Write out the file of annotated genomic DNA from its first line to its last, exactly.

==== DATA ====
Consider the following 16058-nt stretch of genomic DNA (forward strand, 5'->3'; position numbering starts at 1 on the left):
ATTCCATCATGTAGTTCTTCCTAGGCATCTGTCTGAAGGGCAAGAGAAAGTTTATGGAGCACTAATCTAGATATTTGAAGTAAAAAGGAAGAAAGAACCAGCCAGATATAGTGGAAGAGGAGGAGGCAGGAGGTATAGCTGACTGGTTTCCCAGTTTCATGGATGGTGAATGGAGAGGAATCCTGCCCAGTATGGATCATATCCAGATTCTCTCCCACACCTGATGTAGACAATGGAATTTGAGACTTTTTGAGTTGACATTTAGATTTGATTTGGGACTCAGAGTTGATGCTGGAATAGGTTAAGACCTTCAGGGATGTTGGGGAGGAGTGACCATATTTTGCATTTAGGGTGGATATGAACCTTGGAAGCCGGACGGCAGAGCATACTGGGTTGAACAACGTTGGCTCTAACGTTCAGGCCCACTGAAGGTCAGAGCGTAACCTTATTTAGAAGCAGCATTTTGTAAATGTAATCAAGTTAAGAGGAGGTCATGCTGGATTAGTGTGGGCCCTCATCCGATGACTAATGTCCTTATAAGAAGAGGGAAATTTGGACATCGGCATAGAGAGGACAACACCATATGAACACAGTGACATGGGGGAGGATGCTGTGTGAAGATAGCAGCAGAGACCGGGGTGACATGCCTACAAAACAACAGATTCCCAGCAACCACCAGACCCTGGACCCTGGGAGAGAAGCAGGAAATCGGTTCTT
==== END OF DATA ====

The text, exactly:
Consider the following 16058-nt stretch of genomic DNA (forward strand, 5'->3'; position numbering starts at 1 on the left):
ATTCCATCATGTAGTTCTTCCTAGGCATCTGTCTGAAGGGCAAGAGAAAGTTTATGGAGCACTAATCTAGATATTTGAAGTAAAAAGGAAGAAAGAACCAGCCAGATATAGTGGAAGAGGAGGAGGCAGGAGGTATAGCTGACTGGTTTCCCAGTTTCATGGATGGTGAATGGAGAGGAATCCTGCCCAGTATGGATCATATCCAGATTCTCTCCCACACCTGATGTAGACAATGGAATTTGAGACTTTTTGAGTTGACATTTAGATTTGATTTGGGACTCAGAGTTGATGCTGGAATAGGTTAAGACCTTCAGGGATGTTGGGGAGGAGTGACCATATTTTGCATTTAGGGTGGATATGAACCTTGGAAGCCGGACGGCAGAGCATACTGGGTTGAACAACGTTGGCTCTAACGTTCAGGCCCACTGAAGGTCAGAGCGTAACCTTATTTAGAAGCAGCATTTTGTAAATGTAATCAAGTTAAGAGGAGGTCATGCTGGATTAGTGTGGGCCCTCATCCGATGACTAATGTCCTTATAAGAAGAGGGAAATTTGGACATCGGCATAGAGAGGACAACACCATATGAACACAGTGACATGGGGGAGGATGCTGTGTGAAGATAGCAGCAGAGACCGGGGTGACATGCCTACAAAACAACAGATTCCCAGCAACCACCAGACCCTGGACCCTGGGAGAGAAGCAGGAAATCGGTTCTT